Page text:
PubMed Abstract | CrossRef Full Text | Google Scholar

Braissant, O., Foufelle, F., Scotto, C., Dauça, M., and Wahli, W. (1996). Differential expression of peroxisome proliferator-activated receptors (PPARs): tissue distribution of PPAR-alpha, -beta, and -gamma in the adult rat. Endocrinology 137, 354–366.

PubMed Abstract | Google Scholar

Brown-Borg, H. M. (2006). Longevity in mice: is stress resistance a common factor? Age 28, 145–162. doi: 10.1007/s11357-006-9003-y

PubMed Abstract | CrossRef Full Text | Google Scholar

Chandrasekar, B., Nelson, J. F., Colston, J. T., and Freeman, G. L. (2001). Calorie restriction attenuates inflammatory responses to myocardial ischemia-reperfusion injury. Am. J. Physiol. Heart Circ. Physiol. 280, H2094–H2102.

PubMed Abstract | Google Scholar

Cherry, Engelman, R. W., Wang, B. Y., Kinjoh, K., El-Badri, N. S., and Good, R. A. (1998). Calorie restriction delays the crescentic glomerulonephritis of SCG/Kj mice. Proc. Soc. Exp. Biol. Med. 218, 218–222. doi: 10.3181/00379727-218-44289

PubMed Abstract | CrossRef Full Text | Google Scholar

Corton, J. C., Apte, U., Anderson, S. P., Limaye, P., Yoon, L., Latendresse, J., et al. (2004). Mimetics of caloric restriction include agonists of lipid-activated nuclear receptors. J. Biol. Chem. 279, 46204–46212. doi: 10.1074/jbc.M406739200

PubMed Abstract | CrossRef Full Text | Google Scholar

Cuzzocrea, S. (2006). Peroxisome proliferator-activated receptors and acute lung injury. Curr. Opin. Pharmacol. 6, 263–270. doi: 10.1016/j.coph.2006.01.008

PubMed Abstract | CrossRef Full Text | Google Scholar

Edwards, A. G., Donato, A. J., Lesniewski, L. A., Gioscia, R. A., Seals, D. R., and Moore, R. L. (2010). Life-long caloric restriction elicits pronounced protection of the aged myocardium: a role for AMPK. Mech. Ageing Dev. 131, 739–742. doi: 10.1016/j.mad.2010.09.007

PubMed Abstract | CrossRef Full Text | Google Scholar

Friend, P. S., Fernandes, G., Good, R. A., Michael, A. F., and Yunis, E. J. (1978). Dietary restrictions early and late: effects on the nephropathy of the NZB X NZW mouse. Lab. Invest. 38, 629–632.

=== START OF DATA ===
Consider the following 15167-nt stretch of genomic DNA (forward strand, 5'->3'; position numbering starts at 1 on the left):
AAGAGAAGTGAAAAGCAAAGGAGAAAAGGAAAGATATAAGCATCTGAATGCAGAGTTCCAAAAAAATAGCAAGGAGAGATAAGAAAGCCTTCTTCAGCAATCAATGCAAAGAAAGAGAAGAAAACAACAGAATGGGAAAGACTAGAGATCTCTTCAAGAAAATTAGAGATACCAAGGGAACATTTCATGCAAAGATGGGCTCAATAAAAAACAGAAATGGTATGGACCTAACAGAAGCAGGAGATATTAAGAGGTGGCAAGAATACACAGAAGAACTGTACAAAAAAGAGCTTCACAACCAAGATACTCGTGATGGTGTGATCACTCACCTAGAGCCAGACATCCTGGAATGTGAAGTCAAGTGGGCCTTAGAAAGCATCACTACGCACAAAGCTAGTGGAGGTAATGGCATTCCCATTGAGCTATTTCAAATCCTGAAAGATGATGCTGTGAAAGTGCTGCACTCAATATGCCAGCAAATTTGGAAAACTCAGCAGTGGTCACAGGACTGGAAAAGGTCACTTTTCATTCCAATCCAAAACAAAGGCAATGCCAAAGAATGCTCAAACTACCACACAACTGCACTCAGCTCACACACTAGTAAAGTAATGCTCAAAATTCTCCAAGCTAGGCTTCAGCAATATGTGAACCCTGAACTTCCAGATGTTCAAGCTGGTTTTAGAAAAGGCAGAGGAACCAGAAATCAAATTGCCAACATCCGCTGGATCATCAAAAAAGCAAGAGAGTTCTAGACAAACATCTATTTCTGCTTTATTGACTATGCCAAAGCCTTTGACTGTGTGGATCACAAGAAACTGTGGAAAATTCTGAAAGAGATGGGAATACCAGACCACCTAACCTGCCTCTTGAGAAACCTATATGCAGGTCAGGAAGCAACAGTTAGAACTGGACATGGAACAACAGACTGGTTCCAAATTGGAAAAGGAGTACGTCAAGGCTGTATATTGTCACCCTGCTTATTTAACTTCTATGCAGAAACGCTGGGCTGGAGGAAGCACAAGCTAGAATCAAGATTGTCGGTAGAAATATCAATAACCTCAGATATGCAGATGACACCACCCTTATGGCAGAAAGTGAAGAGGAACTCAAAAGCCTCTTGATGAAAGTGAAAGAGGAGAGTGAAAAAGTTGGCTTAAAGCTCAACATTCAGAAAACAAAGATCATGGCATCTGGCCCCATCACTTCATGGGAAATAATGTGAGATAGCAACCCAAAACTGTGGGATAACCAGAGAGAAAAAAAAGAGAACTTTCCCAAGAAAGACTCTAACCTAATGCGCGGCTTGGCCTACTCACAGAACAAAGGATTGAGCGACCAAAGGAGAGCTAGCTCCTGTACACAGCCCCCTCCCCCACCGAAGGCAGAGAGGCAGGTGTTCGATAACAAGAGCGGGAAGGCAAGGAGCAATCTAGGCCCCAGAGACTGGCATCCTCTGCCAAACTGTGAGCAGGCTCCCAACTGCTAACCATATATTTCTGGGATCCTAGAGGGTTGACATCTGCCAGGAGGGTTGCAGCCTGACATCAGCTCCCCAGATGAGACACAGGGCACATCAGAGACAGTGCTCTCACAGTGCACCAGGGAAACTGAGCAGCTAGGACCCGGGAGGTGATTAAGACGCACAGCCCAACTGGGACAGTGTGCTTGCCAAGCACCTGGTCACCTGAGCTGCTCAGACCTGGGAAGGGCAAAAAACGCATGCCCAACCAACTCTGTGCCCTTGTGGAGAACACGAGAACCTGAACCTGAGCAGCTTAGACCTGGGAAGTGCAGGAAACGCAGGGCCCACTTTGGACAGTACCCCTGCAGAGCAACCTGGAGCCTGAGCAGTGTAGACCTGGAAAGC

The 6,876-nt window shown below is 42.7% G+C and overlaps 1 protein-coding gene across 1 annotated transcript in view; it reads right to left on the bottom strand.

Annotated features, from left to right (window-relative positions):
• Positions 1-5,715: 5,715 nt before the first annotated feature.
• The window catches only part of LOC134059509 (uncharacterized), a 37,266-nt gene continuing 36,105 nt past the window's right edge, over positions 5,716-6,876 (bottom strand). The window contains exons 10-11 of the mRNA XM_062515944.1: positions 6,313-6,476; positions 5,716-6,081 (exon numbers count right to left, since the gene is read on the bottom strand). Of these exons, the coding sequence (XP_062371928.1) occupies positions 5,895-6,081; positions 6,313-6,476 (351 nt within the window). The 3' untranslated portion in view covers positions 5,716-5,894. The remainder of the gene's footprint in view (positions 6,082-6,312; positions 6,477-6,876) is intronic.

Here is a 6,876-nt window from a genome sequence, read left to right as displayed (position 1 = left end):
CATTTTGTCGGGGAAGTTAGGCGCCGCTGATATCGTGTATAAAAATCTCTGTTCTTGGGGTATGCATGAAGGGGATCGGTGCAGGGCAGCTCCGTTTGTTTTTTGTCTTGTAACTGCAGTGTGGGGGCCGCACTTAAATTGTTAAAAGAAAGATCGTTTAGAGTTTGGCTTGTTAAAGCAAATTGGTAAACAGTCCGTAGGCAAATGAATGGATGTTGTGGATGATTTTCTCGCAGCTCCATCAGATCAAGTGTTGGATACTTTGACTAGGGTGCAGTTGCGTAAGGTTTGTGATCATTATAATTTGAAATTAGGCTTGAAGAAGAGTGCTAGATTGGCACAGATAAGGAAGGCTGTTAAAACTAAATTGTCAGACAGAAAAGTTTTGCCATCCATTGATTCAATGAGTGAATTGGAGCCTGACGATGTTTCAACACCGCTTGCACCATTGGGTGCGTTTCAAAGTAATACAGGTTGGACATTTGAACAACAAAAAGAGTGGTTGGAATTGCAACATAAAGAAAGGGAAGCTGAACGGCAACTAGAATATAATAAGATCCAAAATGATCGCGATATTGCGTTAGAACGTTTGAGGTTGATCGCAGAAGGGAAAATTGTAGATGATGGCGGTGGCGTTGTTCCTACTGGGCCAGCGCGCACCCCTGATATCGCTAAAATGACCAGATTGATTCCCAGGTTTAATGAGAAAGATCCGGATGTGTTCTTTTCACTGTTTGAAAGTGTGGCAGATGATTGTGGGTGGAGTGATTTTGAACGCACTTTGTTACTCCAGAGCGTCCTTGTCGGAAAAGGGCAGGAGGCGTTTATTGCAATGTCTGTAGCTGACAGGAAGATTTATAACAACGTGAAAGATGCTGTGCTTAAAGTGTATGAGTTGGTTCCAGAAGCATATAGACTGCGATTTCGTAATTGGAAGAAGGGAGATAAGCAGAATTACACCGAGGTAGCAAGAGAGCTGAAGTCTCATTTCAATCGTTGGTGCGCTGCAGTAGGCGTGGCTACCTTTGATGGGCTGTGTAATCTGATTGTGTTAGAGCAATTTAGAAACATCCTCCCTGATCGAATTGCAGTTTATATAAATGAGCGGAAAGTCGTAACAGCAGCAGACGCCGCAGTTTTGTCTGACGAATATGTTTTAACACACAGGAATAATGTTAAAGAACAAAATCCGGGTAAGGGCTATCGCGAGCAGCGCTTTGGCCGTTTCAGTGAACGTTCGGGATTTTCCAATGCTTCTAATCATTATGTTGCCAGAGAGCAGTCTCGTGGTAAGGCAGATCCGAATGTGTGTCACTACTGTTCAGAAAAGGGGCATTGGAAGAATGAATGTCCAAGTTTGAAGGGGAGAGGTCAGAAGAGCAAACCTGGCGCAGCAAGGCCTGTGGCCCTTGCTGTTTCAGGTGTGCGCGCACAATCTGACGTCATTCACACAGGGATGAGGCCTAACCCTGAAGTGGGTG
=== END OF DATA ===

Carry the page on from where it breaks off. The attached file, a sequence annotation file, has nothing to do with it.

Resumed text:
PubMed Abstract | Google Scholar

Iemitsu, M., Miyauchi, T., Maeda, S., Tanabe, T., Takanashi, M., Irukayama-Tomobe, Y., et al. (2002). Aging-induced decrease in the PPAR-alpha level in hearts is improved by exercise training. Am. J. Physiol. Heart Circ. Physiol. 283, H1750–1760. doi: 10.1152/ajpheart.01051.2001

PubMed Abstract | CrossRef Full Text | Google Scholar

Kehrer, J. P., Biswal, S. S., La, E., Thuillier, P., Datta, K., Fischer, S. M., et al. (2001). Inhibition of peroxisome-proliferator-activated receptor (PPAR)alpha by MK886. Biochem. J. 356(Pt 3), 899–906. doi: 10.1042/bj3560899

PubMed Abstract | CrossRef Full Text | Google Scholar

Kobayashi, S., and Venkatachalam, M. A. (1992). Differential effects of calorie restriction on glomeruli and tubules of the remnant kidney. Kidney Int. 42, 710–717. doi: 10.1038/ki.1992.338

PubMed Abstract | CrossRef Full Text | Google Scholar

Lempiäinen, J., Finckenberg, P., Mervaala, E. E., Sankari, S., Levijoki, J., and Mervaala, E. M. (2013). Caloric restriction ameliorates kidney ischaemia/reperfusion injury through PGC-1alpha-eNOS pathway and enhanced autophagy. Acta Physiol. 208, 410–421. doi: 10.1111/apha.12120

PubMed Abstract | CrossRef Full Text | Google Scholar

Li, S., Basnakian, A., Bhatt, R., Megyesi, J., Gokden, N., Shah, S. V., et al. (2004a). PPAR-alpha ligand ameliorates acute renal failure by reducing cisplatin-induced increased expression of renal endonuclease G. Am. J. Physiol. Renal Physiol. 287, F990–F998. doi: 10.1152/ajprenal.00206.2004

PubMed Abstract | CrossRef Full Text | Google Scholar

Li, S., Gokden, N., Okusa, M. D., Bhatt, R., and Portilla, D. (2005). Anti-inflammatory effect of fibrate protects from cisplatin-induced ARF. Am. J. Physiol. Renal Physiol. 289, F469–F480. doi: 10.1152/ajprenal.00038.2005

PubMed Abstract | CrossRef Full Text | Google Scholar

Li, S., Wu, P., Yarlagadda, P., Vadjunec, N. M., Proia, A. D., Harris, R. A., et al. (2004b). PPAR alpha ligand protects during cisplatin-induced acute renal failure by preventing inhibition of renal FAO and PDC activity. Am. J. Physiol. Renal Physiol. 286, F572–F580. doi: 10.1152/ajprenal.00190.2003

PubMed Abstract | CrossRef Full Text | Google Scholar

Lieberthal, W., Triaca, V., and Levine, J. (1996). Mechanisms of death induced by cisplatin in proximal tubular epithelial cells: apoptosis vs. necrosis. Am. J. Physiol. 270(4 Pt 2), F700–F708.

PubMed Abstract | Google Scholar

Miller, R. P., Tadagavadi, R. K., Ramesh, G., and Reeves, W. B. (2010). Mechanisms of Cisplatin nephrotoxicity. Toxins 2, 2490–2518. doi: 10.3390/toxins2112490

PubMed Abstract | CrossRef Full Text | Google Scholar

Mitchell, J. R., Verweij, M., Brand, K., van de Ven, M., Goemaere, N., van den Engel, S., et al. (2010). Short-term dietary restriction and fasting precondition against ischemia reperfusion injury in mice. Aging Cell 9, 40–53. doi: 10.1111/j.1474-9726.2009.00532.x

PubMed Abstract | CrossRef Full Text | Google Scholar

Miyagi, M. Y., Seelaender, M., Castoldi, A., de Almeida, D. C., Bacurau, A. V., Andrade-Oliveira, V., et al. (2014). Long-term aerobic exercise protects against cisplatin-induced nephrotoxicity by modulating the expression of IL-6 and HO-1. PLoS ONE 9:e108543. doi: 10.1371/journal.pone.0108543

PubMed Abstract | CrossRef Full Text | Google Scholar